She assisted me off with my habit, “His Excellency says you are not required at the table for this meal.  He will have your meal brought to you here or in the breakfast room.”
    This announcement did not surprise me.  Father sometimes preferred that we not appear when foreigners were visiting.  My older brothers were allowed to attend the meal, and because she was the primary wife, my mother was almost always present, but the other wives and the daughters stayed away.  I quickly learned however, that those were the most interesting of dinners and often chose to attend anyway.  Most of the time Father did not mind too badly.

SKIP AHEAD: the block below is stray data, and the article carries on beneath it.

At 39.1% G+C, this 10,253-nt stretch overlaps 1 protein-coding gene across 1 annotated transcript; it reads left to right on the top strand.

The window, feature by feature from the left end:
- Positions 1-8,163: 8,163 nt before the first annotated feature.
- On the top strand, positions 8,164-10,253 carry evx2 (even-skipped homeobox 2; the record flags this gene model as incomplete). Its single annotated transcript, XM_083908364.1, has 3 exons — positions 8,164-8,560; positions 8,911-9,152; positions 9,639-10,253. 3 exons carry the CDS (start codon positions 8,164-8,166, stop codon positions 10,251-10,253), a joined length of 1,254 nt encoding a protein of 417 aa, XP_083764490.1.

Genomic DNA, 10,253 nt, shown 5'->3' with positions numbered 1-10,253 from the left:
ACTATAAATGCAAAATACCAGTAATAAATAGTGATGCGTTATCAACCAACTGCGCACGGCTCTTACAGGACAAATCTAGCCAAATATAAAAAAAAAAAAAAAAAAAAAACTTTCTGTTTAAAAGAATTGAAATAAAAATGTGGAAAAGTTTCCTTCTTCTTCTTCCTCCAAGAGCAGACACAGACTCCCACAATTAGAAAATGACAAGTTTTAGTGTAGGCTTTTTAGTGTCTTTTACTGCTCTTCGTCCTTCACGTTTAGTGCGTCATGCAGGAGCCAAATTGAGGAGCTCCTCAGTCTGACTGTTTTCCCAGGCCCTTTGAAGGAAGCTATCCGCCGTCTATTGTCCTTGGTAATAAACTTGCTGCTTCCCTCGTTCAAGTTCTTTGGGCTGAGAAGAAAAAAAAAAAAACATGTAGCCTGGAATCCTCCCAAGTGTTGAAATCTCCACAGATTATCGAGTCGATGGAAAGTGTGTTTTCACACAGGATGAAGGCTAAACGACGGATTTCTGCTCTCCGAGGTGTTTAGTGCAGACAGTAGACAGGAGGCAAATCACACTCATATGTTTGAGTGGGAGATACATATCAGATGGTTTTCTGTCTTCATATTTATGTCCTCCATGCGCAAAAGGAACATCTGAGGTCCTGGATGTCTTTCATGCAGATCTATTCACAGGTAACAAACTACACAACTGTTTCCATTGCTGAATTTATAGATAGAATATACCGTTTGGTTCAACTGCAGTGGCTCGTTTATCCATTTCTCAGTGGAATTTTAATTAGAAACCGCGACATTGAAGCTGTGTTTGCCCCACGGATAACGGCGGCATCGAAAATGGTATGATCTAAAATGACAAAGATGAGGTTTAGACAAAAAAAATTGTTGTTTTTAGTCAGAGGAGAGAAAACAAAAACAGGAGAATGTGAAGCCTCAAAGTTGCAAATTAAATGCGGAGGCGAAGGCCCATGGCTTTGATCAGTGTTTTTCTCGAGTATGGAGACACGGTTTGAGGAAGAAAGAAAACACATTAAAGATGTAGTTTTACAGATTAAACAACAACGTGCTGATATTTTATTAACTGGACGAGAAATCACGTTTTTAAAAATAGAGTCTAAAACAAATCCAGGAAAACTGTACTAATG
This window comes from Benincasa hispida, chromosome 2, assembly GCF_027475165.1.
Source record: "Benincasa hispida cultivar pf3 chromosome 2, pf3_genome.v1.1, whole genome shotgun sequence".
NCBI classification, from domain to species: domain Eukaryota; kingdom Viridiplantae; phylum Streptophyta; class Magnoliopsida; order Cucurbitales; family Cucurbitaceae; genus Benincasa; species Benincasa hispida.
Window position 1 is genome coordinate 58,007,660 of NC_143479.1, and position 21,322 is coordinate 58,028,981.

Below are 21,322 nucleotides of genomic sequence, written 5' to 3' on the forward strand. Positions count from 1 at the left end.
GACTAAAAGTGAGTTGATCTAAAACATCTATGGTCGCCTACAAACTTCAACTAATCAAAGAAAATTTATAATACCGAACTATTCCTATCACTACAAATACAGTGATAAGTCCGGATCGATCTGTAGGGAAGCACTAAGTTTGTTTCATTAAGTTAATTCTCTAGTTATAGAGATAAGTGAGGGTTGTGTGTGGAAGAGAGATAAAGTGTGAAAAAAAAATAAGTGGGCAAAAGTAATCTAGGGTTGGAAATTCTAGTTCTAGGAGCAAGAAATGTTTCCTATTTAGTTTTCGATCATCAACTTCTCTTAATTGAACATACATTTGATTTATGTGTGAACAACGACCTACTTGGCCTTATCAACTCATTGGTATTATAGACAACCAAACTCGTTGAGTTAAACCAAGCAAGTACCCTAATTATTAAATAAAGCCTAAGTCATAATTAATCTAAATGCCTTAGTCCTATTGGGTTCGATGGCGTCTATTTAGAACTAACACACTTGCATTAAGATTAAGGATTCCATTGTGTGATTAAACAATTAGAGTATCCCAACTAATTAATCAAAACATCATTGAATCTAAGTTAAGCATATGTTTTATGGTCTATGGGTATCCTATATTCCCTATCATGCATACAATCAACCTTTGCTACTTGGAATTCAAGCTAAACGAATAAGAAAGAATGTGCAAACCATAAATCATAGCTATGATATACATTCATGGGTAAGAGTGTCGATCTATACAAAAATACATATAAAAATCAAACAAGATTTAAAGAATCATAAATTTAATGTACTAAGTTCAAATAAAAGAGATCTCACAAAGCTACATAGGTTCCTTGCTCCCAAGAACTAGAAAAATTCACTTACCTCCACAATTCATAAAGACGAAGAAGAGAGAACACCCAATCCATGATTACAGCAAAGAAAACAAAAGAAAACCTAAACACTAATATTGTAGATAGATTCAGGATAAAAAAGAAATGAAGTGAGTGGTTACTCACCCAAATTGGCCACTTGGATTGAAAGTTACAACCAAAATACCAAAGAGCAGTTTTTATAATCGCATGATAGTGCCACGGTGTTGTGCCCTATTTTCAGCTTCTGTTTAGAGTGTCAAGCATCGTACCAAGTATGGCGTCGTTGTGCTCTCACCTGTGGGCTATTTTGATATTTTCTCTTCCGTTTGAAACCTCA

“Who has arrived, Aisha?  I came in the back path from our stables.”  The stables where the family kept their horses were separate from the stables where guests’ horses were taken.
    My maid was only too willing to gossip, “There are only four of them, Mistress.  They each look like they are from different countries.  All of them are vastly handsome, Mistress.  The leader is the finest man I ever saw, except the men of our tribe, of course.  They are all vastly fascinating men.”
    “Do you know why they are here?”
    “No, Mistress.  I think I heard something about searching for something.”
    Searching for something?  Now this promised some variety.  My father would aid them, of course.  It was an unwritten law of our land that all hospitality and aid be extended to visitors and often my father had helped find people or property who had strayed into our desert realm.